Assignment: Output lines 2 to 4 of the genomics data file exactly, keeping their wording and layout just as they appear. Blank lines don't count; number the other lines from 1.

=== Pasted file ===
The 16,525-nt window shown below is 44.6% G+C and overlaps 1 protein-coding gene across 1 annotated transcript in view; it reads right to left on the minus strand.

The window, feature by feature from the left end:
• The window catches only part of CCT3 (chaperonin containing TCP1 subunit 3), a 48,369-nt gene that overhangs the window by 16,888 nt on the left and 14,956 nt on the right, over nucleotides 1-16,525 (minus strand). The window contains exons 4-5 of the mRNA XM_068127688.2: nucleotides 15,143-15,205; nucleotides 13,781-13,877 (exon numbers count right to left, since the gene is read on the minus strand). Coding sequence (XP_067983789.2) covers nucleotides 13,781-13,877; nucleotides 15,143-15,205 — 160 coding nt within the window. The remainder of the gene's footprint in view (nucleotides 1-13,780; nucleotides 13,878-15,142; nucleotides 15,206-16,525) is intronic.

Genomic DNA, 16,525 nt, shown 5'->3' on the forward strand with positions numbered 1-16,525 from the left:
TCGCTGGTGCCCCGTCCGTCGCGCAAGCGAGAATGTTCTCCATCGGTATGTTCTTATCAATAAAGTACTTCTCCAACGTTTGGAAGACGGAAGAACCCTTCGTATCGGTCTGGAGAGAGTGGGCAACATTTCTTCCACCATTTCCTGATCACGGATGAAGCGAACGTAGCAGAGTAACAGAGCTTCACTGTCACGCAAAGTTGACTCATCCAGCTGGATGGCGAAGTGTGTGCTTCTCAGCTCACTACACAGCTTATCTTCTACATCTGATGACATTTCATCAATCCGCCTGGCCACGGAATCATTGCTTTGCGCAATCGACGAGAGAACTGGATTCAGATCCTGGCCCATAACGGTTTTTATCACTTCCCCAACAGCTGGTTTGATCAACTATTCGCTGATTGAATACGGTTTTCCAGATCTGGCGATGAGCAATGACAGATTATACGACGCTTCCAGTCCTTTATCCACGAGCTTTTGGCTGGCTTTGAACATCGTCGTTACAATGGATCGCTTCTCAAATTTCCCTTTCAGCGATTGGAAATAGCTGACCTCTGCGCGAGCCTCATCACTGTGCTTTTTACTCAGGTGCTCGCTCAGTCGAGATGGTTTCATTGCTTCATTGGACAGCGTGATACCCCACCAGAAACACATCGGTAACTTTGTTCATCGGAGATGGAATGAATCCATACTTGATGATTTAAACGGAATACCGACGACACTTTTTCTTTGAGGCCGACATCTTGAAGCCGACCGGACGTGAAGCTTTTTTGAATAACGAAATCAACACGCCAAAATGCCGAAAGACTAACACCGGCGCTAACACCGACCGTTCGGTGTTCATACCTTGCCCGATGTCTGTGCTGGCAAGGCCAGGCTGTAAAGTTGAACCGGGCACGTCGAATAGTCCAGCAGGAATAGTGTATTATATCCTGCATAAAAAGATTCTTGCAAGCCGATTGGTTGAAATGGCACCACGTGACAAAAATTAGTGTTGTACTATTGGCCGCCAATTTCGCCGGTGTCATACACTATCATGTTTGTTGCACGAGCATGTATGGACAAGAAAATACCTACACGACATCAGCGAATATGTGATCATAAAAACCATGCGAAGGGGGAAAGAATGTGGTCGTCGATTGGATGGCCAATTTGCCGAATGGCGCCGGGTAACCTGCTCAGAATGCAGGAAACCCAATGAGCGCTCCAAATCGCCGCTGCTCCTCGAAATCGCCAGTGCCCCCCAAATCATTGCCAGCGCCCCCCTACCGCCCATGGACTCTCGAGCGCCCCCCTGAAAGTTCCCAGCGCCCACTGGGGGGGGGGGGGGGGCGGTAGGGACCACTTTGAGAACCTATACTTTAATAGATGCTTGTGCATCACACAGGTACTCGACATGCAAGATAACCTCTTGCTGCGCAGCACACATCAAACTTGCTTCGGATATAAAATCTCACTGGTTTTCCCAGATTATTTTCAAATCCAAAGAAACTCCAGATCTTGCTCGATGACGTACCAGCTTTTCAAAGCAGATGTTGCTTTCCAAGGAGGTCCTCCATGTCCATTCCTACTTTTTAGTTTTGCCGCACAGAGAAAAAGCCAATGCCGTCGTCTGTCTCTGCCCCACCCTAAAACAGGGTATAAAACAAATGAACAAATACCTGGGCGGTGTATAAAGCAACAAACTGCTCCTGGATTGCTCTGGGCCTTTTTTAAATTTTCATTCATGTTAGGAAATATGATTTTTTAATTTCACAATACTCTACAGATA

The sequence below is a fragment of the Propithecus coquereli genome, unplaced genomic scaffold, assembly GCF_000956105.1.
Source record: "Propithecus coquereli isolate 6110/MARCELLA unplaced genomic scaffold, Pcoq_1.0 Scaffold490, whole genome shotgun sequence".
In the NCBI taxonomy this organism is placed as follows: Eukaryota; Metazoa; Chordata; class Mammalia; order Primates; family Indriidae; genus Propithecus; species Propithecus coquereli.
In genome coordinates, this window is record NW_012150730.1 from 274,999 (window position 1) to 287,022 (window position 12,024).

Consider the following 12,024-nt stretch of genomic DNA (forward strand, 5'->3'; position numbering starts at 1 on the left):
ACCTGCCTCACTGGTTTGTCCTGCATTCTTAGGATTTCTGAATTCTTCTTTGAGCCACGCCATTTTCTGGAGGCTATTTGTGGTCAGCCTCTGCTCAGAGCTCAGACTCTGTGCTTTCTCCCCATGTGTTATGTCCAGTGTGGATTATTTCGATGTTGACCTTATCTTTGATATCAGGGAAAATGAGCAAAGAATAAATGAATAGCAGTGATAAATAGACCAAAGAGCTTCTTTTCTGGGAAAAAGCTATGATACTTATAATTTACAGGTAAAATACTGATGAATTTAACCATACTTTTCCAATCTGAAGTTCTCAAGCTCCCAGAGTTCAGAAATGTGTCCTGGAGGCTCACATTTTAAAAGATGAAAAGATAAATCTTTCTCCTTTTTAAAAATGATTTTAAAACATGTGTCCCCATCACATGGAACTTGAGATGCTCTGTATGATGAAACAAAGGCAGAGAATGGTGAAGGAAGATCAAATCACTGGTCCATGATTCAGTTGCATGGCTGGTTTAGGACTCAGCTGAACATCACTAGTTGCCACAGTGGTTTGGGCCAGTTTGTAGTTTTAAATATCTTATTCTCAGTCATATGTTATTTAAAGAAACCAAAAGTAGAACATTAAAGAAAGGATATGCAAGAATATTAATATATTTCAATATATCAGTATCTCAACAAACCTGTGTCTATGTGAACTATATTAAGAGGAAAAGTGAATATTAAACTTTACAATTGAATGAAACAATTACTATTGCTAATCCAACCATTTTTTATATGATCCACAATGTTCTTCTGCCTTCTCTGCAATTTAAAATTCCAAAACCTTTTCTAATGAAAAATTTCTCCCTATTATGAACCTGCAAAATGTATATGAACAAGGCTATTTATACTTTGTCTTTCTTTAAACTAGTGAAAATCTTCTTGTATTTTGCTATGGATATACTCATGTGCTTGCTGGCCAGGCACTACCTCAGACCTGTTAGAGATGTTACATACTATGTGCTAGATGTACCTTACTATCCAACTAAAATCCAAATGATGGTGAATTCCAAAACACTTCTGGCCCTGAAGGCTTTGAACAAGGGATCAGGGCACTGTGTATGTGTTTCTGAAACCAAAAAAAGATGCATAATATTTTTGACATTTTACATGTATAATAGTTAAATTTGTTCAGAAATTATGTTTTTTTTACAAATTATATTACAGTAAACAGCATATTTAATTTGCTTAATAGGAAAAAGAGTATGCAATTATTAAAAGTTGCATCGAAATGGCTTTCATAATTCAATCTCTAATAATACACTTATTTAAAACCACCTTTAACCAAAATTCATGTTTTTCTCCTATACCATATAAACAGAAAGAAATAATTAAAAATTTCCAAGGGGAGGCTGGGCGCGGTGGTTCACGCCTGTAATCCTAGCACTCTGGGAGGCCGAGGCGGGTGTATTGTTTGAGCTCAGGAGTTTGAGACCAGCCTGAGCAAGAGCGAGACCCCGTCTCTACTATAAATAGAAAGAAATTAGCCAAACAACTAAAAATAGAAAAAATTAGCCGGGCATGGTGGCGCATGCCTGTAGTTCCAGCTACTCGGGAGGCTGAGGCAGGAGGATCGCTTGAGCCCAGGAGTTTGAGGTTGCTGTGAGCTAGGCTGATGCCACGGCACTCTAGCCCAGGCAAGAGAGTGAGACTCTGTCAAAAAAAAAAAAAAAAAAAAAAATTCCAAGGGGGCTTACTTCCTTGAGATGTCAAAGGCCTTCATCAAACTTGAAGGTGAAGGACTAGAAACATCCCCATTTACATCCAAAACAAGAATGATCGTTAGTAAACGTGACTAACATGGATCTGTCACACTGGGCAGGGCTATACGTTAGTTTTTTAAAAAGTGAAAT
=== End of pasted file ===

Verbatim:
The window, feature by feature from the left end:
• The window catches only part of CCT3 (chaperonin containing TCP1 subunit 3), a 48,369-nt gene that overhangs the window by 16,888 nt on the left and 14,956 nt on the right, over nucleotides 1-16,525 (minus strand). The window contains exons 4-5 of the mRNA XM_068127688.2: nucleotides 15,143-15,205; nucleotides 13,781-13,877 (exon numbers count right to left, since the gene is read on the minus strand). Coding sequence (XP_067983789.2) covers nucleotides 13,781-13,877; nucleotides 15,143-15,205 — 160 coding nt within the window. The remainder of the gene's footprint in view (nucleotides 1-13,780; nucleotides 13,878-15,142; nucleotides 15,206-16,525) is intronic.

Genomic DNA, 16,525 nt, shown 5'->3' on the forward strand with positions numbered 1-16,525 from the left: